Abstract: The distribution of wintering humpback whales, Megaptera novaeangliae, was investigated during the 1997-2002 period with most data coming from dedicated small boat surveys. In complement, sightings were collected systematically during an opportunistic large vessel survey in 1999, and a sighting program was set up with the French Armed Forces in 2001 and 2002. Every year, dedicated surveys were organized on a 12-m sailboat during the September to November period: a three-observer standard sighting protocol was maintained, with systematic hydrophone sampling to detect singing males. Surveys took place in the Society Islands (the Societies) (1997-2002), Australes Islands (1999 and 2000), Marquesas Islands (2000), and Tuamotu Archipelago (2002). These surveys totaled 12,695 km of effective effort and 2,594 acoustic samples. A total of 129 on-effort sightings were collected, with groups numbering up to six animals, including a calf or juvenile, on 38 occasions. Singers were detected acoustically in three archipelagos, averaging 20.7% of hydrophone stations, with a maximum of 27.0% (Windward group of the Societies) and a minimum of 9.4% in the Tuamotu; no whale was heard in the Marquesas. Although survey effort included offshore waters, whales were mostly (83%) found less than 2 km from the shoreline. All surveyed islands sheltered at least one male humpback, and female/calf pairs were seen in three archipelagos, suggesting that mating occurs over a wide area. The extensive distribution range was confirmed by 29 complementary sightings from the Armed Forces and 17 sightings from the opportunistic survey vessel. The distribution range of whales embodies three archipelagos and a total area of nearly 2,000,000 km2, but humpback whales are marginally present in the Marquesas. The sighting rate for individuals were estimated for inshore waters of different archipelagos from visual data: a maximum of 1.54 whale/100 km was found in the Windward Islands, 1.48 whale/100 km in the Australes, 0.72 in the Tuamotu, and a minimum of 0.35 whale/100 km around the Leeward Islands. These results suggest that humpback whales winter around more than 84 islands in French Polynesia, mostly away from scientific monitoring.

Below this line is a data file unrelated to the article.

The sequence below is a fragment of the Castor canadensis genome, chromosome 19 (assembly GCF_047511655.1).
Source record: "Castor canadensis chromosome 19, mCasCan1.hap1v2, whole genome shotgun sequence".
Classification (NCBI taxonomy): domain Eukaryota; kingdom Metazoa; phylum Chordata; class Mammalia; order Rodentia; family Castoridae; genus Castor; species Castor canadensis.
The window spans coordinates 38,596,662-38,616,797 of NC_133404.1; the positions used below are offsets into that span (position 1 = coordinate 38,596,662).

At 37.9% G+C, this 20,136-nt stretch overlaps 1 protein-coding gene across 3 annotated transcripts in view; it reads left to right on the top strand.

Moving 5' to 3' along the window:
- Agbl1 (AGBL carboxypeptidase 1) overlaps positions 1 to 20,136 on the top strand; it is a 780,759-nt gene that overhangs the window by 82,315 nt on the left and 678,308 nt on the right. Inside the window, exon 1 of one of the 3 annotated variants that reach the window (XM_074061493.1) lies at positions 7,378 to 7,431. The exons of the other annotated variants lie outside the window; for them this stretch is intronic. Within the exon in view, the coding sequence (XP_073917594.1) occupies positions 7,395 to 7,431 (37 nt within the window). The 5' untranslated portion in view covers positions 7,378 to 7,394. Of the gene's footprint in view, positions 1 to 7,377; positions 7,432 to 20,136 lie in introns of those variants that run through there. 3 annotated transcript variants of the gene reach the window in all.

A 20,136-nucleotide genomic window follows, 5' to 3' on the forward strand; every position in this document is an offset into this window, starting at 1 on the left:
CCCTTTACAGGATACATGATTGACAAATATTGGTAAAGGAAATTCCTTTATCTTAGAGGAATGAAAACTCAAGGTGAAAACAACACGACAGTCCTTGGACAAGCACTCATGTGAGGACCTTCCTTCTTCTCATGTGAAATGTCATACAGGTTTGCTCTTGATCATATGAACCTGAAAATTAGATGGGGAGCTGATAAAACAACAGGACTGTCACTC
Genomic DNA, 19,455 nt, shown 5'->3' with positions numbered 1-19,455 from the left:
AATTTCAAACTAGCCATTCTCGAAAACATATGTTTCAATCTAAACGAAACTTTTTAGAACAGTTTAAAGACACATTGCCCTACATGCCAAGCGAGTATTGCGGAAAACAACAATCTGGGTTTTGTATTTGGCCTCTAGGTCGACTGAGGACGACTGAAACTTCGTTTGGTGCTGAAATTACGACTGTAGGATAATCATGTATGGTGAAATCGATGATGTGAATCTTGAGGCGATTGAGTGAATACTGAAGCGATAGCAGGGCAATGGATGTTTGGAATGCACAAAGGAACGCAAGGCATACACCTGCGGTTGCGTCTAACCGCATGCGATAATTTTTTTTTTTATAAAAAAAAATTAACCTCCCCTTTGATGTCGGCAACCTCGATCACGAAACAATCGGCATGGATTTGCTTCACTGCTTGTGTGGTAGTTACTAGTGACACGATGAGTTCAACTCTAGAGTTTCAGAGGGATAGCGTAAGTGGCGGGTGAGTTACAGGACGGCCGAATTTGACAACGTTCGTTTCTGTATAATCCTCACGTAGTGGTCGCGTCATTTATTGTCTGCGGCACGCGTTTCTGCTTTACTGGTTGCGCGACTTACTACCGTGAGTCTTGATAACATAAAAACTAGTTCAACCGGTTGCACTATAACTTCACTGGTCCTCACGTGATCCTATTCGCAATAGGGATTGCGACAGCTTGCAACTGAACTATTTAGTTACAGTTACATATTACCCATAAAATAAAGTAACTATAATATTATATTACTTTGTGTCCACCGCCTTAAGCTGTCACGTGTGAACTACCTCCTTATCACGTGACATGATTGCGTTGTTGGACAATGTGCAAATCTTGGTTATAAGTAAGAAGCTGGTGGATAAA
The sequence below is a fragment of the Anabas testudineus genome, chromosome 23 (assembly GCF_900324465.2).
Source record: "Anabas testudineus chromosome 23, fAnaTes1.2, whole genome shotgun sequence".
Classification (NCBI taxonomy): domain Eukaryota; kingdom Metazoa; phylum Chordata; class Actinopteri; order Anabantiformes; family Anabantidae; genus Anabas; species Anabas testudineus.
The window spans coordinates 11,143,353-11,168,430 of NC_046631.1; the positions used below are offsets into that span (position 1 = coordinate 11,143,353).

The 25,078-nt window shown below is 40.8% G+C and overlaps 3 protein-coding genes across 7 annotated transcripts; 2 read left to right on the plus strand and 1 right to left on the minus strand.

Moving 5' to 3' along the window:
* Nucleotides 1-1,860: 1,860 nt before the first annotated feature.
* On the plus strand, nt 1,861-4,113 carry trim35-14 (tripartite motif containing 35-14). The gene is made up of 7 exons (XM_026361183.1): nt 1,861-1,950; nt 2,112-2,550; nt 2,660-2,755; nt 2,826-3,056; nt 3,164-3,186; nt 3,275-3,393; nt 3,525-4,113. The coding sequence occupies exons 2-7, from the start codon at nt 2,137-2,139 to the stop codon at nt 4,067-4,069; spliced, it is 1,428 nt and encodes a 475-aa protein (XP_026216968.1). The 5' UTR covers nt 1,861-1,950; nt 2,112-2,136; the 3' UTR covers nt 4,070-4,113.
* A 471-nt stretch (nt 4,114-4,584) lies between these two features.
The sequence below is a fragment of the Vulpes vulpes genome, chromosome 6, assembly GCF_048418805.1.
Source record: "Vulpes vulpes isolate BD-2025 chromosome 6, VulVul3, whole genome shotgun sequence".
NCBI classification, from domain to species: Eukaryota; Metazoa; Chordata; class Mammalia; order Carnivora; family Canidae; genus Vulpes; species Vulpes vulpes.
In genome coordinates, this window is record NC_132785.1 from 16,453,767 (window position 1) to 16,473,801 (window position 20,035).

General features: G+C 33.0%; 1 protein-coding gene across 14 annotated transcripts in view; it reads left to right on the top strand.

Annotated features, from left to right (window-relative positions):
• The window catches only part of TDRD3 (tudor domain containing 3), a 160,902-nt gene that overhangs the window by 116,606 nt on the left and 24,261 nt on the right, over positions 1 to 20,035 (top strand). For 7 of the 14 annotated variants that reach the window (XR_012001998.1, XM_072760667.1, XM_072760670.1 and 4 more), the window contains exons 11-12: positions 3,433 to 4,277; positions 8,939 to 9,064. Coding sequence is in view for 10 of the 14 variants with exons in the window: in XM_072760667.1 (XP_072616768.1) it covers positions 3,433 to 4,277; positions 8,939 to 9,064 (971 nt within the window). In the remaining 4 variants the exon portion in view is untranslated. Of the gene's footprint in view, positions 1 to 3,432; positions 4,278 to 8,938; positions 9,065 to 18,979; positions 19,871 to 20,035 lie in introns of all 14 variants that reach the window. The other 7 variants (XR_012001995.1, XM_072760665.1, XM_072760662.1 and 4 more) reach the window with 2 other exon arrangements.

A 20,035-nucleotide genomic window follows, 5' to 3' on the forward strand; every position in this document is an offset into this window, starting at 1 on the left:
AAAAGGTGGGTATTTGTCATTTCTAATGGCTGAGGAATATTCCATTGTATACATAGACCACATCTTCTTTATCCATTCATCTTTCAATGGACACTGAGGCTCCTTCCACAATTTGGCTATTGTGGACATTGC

Key Words: boat survey, humpback whale, distribution, acoustics, tropical Pacific, Megaptera
Document Type: Research article
Page Numbers: 227-236